BATON ROUGE — Louisiana’s budget woes are even worse than the incoming administration of Gov.-elect John Bel Edwards had anticipated, with an estimated shortfall of up to $750 million that must be closed by the end of June, a top aide to Edwards warned Wednesday.

Jay Dardenne, Edwards’ chief fiscal adviser, told reporters that the incoming administration hasn’t settled on a plan for fixing the problems with the current fiscal year’s $25 billion budget. But he said Edwards hasn’t ruled out tax increases, which would need legislative approval.

“All the options are on the table for everything,” Dardenne said during his first press briefing since Edwards picked him to serve as commissioner of the Division of Administration.
Dardenne said the outlook for the current fiscal year “is more dire than we thought it was” due to new revenue estimates that show a continuing drop in oil prices and a slump in collections from corporate income taxes and sales taxes.

Dardenne also said the Edwards administration projects a total estimated shortfall of $1.9 billion for the next fiscal year, which starts in July.

“This is the clear view, the true picture of where we are today. It is not pretty. It is not sugarcoated. It’s just the facts,” Dardenne said.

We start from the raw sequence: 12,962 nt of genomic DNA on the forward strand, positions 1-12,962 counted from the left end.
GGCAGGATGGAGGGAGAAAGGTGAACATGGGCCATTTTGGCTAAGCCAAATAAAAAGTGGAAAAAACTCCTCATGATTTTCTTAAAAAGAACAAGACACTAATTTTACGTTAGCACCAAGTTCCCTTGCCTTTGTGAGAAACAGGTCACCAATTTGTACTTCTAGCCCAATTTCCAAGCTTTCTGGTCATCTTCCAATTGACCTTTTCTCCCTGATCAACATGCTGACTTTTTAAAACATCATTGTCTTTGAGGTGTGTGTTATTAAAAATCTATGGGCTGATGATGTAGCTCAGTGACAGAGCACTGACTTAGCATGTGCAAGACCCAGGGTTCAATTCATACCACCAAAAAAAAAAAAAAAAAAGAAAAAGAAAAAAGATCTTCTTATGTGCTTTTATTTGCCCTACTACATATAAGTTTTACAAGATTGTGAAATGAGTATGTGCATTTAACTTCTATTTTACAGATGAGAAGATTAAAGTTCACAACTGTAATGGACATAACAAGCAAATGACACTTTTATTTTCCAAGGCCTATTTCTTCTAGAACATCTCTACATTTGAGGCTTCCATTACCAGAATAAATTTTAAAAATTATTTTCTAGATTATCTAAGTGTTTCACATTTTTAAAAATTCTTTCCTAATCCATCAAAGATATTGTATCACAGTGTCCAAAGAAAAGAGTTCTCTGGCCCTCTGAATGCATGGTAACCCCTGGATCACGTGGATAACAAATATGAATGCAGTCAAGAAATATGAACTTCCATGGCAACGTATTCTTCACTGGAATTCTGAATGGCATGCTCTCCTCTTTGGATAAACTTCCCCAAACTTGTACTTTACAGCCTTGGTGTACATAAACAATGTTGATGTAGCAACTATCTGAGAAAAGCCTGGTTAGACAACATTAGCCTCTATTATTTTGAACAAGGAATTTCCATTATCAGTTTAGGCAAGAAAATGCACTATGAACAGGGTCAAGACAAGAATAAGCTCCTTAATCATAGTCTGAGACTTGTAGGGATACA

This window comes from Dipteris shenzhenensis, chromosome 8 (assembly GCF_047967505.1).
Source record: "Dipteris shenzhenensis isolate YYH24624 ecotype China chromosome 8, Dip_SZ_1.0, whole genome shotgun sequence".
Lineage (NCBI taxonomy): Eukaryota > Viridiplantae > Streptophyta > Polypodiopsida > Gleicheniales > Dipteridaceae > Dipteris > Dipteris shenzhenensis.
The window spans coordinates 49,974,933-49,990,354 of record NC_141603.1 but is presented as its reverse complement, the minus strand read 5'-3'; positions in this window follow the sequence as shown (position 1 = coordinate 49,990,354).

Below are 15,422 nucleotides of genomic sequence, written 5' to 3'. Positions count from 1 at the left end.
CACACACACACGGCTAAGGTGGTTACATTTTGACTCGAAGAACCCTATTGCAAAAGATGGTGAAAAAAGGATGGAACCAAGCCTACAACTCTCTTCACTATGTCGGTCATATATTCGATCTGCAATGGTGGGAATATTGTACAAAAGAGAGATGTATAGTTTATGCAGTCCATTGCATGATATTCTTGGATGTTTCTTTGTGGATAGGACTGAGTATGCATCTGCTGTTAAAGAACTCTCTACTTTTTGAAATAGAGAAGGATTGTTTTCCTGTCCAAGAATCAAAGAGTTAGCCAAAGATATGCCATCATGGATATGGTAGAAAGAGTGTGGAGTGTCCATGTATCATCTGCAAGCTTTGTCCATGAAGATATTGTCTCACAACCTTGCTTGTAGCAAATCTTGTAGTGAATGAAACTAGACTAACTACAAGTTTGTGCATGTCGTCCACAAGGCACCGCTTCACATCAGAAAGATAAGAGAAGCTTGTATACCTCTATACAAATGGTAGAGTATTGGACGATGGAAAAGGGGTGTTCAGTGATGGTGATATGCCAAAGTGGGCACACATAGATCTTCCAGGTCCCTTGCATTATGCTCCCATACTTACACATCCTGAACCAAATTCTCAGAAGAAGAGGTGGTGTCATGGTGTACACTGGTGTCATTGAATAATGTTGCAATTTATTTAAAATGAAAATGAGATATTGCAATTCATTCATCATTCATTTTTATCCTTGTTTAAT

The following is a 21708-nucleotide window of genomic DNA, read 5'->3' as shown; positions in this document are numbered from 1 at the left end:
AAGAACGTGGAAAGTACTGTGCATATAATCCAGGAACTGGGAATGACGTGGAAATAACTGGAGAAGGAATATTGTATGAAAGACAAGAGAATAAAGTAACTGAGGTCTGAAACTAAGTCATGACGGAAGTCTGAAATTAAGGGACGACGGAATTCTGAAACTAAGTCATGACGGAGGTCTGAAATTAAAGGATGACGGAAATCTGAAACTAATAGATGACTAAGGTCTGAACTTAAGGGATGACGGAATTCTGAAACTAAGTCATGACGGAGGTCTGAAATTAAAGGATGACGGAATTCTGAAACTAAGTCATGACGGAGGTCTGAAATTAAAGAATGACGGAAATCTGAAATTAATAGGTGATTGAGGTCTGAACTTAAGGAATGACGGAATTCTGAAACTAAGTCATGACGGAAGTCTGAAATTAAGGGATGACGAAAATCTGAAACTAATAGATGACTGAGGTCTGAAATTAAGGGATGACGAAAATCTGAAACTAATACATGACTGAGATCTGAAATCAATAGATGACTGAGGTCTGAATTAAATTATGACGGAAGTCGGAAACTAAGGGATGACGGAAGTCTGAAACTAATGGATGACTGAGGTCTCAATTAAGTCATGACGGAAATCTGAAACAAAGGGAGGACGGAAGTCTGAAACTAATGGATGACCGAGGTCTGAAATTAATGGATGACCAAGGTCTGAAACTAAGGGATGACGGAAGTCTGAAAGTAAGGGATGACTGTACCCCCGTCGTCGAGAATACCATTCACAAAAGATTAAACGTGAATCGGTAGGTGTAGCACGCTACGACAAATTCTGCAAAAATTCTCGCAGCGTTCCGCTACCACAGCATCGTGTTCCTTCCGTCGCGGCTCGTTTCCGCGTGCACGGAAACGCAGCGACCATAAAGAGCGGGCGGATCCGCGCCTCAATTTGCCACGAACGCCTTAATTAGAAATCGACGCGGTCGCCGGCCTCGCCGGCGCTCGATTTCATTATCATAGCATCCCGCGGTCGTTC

Edwards, a Democrat who won the runoff election for governor in November, will be sworn into office on Jan. 11. He inherits the state’s budget problems from Gov. Bobby Jindal, a Republican who mounted a failed presidential bid and refused to support anything he considered a net tax increase and leaned on short-term budget fixes.

Dardenne said Edwards is committed to ending the state’s “over-usage of one-time revenue and budget gimmicks that have been used to balance this budget.”

“We’re blowing away the smoke and breaking the mirrors regarding the state budget,” he said. “We’re committed to stabilizing the budget and structurally changing the way Louisiana handles its budgetary obligations to our citizens.”

In a letter to lawmakers on Wednesday, Dardenne said the latest economic performance estimates, which include November figures, show state tax collections coming in up to $450 million less than projected on top of $300 million in spending gaps for existing programs for the current fiscal year. Those two figures combined add up to a total shortfall of up to $750 million.

“I don’t have any explanation for why November was so dramatic, but it was. And those numbers have come in, and it’s been shocking to us to see the degree of shortfall in expected corporate income tax, the decline in sales tax revenue and the steady reduction in the price of oil,” Dardenne told reporters.

Among the existing programs that have spending gaps are the state’s TOPS free college tuition program and the Medicaid program, which provides health care for the elderly and disabled.

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